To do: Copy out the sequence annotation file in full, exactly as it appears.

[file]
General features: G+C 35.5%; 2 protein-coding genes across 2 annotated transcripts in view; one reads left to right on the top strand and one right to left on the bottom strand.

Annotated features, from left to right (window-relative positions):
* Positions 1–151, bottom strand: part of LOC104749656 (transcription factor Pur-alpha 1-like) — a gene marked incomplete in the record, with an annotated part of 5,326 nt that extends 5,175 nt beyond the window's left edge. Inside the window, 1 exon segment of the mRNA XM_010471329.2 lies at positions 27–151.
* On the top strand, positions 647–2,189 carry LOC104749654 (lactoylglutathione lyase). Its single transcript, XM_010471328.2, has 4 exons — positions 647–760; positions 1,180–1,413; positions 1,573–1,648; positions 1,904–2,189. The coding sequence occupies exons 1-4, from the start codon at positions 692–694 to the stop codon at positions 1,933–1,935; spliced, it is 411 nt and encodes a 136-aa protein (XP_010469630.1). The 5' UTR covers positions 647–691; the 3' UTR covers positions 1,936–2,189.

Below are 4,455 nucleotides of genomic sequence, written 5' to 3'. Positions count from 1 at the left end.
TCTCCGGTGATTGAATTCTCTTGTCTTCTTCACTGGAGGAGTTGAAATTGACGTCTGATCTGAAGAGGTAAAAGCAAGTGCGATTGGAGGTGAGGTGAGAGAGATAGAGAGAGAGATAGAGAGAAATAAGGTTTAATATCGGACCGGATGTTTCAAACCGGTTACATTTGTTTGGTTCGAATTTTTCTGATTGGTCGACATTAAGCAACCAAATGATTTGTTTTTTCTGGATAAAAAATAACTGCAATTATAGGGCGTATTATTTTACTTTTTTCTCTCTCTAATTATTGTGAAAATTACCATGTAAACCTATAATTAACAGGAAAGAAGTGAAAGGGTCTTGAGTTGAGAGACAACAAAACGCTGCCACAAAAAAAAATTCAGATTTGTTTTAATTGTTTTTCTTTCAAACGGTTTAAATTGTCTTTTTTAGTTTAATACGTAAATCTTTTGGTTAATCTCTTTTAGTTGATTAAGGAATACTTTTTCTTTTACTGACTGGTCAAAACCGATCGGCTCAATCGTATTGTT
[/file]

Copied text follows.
General features: G+C 35.5%; 2 protein-coding genes across 2 annotated transcripts in view; one reads left to right on the top strand and one right to left on the bottom strand.

Annotated features, from left to right (window-relative positions):
* Positions 1–151, bottom strand: part of LOC104749656 (transcription factor Pur-alpha 1-like) — a gene marked incomplete in the record, with an annotated part of 5,326 nt that extends 5,175 nt beyond the window's left edge. Inside the window, 1 exon segment of the mRNA XM_010471329.2 lies at positions 27–151.
* On the top strand, positions 647–2,189 carry LOC104749654 (lactoylglutathione lyase). Its single transcript, XM_010471328.2, has 4 exons — positions 647–760; positions 1,180–1,413; positions 1,573–1,648; positions 1,904–2,189. The coding sequence occupies exons 1-4, from the start codon at positions 692–694 to the stop codon at positions 1,933–1,935; spliced, it is 411 nt and encodes a 136-aa protein (XP_010469630.1). The 5' UTR covers positions 647–691; the 3' UTR covers positions 1,936–2,189.

Below are 4,455 nucleotides of genomic sequence, written 5' to 3'. Positions count from 1 at the left end.
TCTCCGGTGATTGAATTCTCTTGTCTTCTTCACTGGAGGAGTTGAAATTGACGTCTGATCTGAAGAGGTAAAAGCAAGTGCGATTGGAGGTGAGGTGAGAGAGATAGAGAGAGAGATAGAGAGAAATAAGGTTTAATATCGGACCGGATGTTTCAAACCGGTTACATTTGTTTGGTTCGAATTTTTCTGATTGGTCGACATTAAGCAACCAAATGATTTGTTTTTTCTGGATAAAAAATAACTGCAATTATAGGGCGTATTATTTTACTTTTTTCTCTCTCTAATTATTGTGAAAATTACCATGTAAACCTATAATTAACAGGAAAGAAGTGAAAGGGTCTTGAGTTGAGAGACAACAAAACGCTGCCACAAAAAAAAATTCAGATTTGTTTTAATTGTTTTTCTTTCAAACGGTTTAAATTGTCTTTTTTAGTTTAATACGTAAATCTTTTGGTTAATCTCTTTTAGTTGATTAAGGAATACTTTTTCTTTTACTGACTGGTCAAAACCGATCGGCTCAATCGTATTGTT